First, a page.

Programming Massively Parallel Processors: A Hands-on Approach (Applications of GPU Computing Series)
Format: PDF / Kindle (mobi) / ePub
Programming Massively Parallel Processors discusses basic concepts about parallel programming and GPU architecture. ""Massively parallel"" refers to the use of a large number of processors to perform a set of computations in a coordinated parallel way. The book details various techniques for constructing parallel programs. It also discusses the development process, performance level, floating-point format, parallel patterns, and dynamic parallelism. The book serves as a teaching guide where parallel programming is the main topic of the course. It builds on the basics of C programming for CUDA, a parallel programming environment that is supported on NVI- DIA GPUs.
Composed of 12 chapters, the book begins with basic information about the GPU as a parallel computer source. It also explains the main concepts of CUDA, data parallelism, and the importance of memory access efficiency using CUDA.
The target audience of the book is graduate and undergraduate students from all science and engineering disciplines who need information about computational thinking and parallel programming.
- Teaches computational thinking and problem-solving techniques that facilitate high-performance parallel computing.
- Utilizes CUDA (Compute Unified Device Architecture), NVIDIA's software development tool created specifically for massively parallel environments.
- Shows you how to achieve both high-performance and high-reliability using the CUDA programming model as well as OpenCL.
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This article by outlining the future directions we see OpenACC going in. 15.2 Execution Model The OpenACC target machine has a host and an attached accelerator device, such as a GPU. Most accelerator devices can support multiple levels of parallelism. Figure 15.2 illustrates a typical accelerator that supports three levels of parallelism. At the outermost coarse-grain level, there are multiple execution units. Within each execution unit, there are multiple threads. At the innermost level,.
Compiler finds it is not safe to parallelize the loop or cannot decide whether it is safe due to lack of information, then the compiler will not parallelize the loop and hence will not generate a kernel for the loop construct. The other reason is performance. The ultimate goal for using OpenACC directive is to get speedup. The compiler may decide not to parallelize and execute a loop on the accelerator if it finds doing so will only slow down the program. Since the compiler will mostly take care.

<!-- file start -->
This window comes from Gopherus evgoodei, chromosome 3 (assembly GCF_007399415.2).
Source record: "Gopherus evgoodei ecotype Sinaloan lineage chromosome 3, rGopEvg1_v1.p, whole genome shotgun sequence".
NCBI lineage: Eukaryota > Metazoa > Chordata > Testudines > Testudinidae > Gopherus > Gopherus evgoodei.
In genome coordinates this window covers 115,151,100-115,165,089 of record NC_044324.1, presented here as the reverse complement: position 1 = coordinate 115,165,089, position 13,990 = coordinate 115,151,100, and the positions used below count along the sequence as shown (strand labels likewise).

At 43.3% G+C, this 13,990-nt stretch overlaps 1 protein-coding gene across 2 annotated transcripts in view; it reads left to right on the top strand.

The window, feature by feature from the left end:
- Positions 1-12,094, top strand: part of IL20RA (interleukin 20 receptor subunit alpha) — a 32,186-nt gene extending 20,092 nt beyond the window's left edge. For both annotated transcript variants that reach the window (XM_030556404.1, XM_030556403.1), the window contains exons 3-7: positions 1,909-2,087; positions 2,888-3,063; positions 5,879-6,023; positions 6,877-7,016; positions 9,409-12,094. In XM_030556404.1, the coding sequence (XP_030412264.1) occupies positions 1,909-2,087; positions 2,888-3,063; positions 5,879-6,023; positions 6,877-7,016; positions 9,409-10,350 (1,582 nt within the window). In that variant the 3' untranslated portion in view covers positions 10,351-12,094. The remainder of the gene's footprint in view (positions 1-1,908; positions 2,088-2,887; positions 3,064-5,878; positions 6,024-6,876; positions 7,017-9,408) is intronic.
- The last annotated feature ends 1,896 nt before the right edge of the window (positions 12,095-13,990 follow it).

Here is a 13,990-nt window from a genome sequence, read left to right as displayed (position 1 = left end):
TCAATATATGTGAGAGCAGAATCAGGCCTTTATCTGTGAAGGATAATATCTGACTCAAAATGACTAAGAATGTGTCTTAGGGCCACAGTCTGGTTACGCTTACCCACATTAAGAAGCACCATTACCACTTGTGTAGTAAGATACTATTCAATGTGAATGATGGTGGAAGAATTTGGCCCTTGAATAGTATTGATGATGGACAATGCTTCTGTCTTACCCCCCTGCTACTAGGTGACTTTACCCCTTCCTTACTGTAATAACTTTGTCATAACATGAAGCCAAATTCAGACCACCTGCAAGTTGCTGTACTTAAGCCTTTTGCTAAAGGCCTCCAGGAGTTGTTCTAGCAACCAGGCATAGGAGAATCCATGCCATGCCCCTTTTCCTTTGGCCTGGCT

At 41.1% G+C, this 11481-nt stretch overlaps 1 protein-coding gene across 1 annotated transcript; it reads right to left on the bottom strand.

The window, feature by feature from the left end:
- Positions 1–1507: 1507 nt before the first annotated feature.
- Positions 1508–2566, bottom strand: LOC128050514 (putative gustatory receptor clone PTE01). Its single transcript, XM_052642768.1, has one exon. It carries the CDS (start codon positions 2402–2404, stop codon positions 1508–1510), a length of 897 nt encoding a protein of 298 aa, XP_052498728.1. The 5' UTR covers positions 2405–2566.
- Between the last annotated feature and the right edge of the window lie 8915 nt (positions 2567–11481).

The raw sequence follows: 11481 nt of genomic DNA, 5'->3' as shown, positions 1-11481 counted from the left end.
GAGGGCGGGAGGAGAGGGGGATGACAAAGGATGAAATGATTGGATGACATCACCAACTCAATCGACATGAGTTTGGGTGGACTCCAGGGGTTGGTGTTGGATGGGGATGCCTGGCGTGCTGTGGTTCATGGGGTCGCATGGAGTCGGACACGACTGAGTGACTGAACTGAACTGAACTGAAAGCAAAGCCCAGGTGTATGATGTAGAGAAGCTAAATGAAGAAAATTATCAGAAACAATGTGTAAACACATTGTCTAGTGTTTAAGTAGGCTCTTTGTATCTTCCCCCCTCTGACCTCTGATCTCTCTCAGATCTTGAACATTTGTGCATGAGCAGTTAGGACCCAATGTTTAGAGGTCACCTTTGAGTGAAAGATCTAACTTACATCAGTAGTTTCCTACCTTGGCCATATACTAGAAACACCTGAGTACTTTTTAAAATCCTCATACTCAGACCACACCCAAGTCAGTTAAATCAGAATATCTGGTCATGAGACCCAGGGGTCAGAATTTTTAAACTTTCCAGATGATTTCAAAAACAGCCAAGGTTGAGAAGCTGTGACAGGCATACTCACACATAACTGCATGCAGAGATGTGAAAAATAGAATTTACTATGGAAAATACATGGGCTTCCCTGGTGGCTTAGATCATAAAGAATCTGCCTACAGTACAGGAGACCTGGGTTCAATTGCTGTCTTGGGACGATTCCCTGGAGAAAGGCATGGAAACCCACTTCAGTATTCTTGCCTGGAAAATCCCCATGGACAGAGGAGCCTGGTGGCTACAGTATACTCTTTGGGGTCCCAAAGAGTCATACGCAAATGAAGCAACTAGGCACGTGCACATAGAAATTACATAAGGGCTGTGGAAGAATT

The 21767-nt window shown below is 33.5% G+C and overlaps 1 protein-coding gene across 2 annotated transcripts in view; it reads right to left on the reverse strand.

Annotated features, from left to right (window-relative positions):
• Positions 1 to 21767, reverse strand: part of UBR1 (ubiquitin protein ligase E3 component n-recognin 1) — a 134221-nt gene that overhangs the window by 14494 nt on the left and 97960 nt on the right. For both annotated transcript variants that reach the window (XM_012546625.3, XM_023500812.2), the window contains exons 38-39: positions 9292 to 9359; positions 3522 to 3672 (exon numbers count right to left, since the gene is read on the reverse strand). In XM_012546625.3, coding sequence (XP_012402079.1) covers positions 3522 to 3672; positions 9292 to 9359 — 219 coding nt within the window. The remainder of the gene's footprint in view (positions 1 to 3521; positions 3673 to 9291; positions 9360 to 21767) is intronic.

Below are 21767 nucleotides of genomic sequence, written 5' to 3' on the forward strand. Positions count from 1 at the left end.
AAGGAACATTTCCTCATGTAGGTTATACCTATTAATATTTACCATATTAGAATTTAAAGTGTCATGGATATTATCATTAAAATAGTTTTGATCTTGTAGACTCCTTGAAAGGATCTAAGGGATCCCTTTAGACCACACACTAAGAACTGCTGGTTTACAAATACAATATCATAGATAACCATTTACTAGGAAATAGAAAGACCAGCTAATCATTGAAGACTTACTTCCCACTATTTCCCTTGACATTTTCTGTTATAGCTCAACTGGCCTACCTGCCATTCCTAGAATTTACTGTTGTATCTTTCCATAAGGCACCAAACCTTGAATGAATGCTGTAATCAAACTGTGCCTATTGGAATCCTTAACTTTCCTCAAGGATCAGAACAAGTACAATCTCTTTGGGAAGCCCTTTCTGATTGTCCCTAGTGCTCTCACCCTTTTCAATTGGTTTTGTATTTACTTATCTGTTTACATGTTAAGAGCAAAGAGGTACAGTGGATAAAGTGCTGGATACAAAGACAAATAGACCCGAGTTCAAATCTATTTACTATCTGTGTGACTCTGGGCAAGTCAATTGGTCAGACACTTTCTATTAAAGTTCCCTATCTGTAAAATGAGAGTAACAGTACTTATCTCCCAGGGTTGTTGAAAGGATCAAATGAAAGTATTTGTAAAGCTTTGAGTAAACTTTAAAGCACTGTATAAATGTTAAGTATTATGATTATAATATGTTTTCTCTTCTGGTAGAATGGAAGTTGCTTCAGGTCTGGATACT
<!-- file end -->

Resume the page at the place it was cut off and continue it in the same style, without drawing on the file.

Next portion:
Resource limitations in the GPU hardware. Therefore, the main hardware resource provisions in each GPU are typically exposed to applications in a standardized system called compute capability. The general specifications and features of a compute device depend on its compute capability. For CUDA, the compute capability starts at Compute 1.0, and at the time of this writing the latest version is Compute 3.5. Each higher level of compute capability indicates a newer generation of GPU devices with a.
The limiting factor(s). a. 8 blocks with 128 threads each on a device with compute capability 1.0 b. 8 blocks with 128 threads each on a device with compute capability 1.2 c. 8 blocks with 128 threads each on a device with compute capability 3.0 d. 16 blocks with 64 threads each on a device with compute capability 1.0 e. 16 blocks with 64 threads each on a device with compute capability 1.2 f. 16 blocks with 64 threads each on a device with compute capability 3.0 4.8 A CUDA programmer says.
Detection of using uninitialized data during program execution. The current generation of GPU hardware does not support sNaN. This is due to the difficulty of supporting accurate signaling during massively parallel execution. A qNaN generates another qNaN without causing an exception when used as input to arithmetic operations. For example, the operation (1.0 + qNaN) generates a qNaN. Quiet NaNs are typically used in applications where the user can review the output and decide if the application.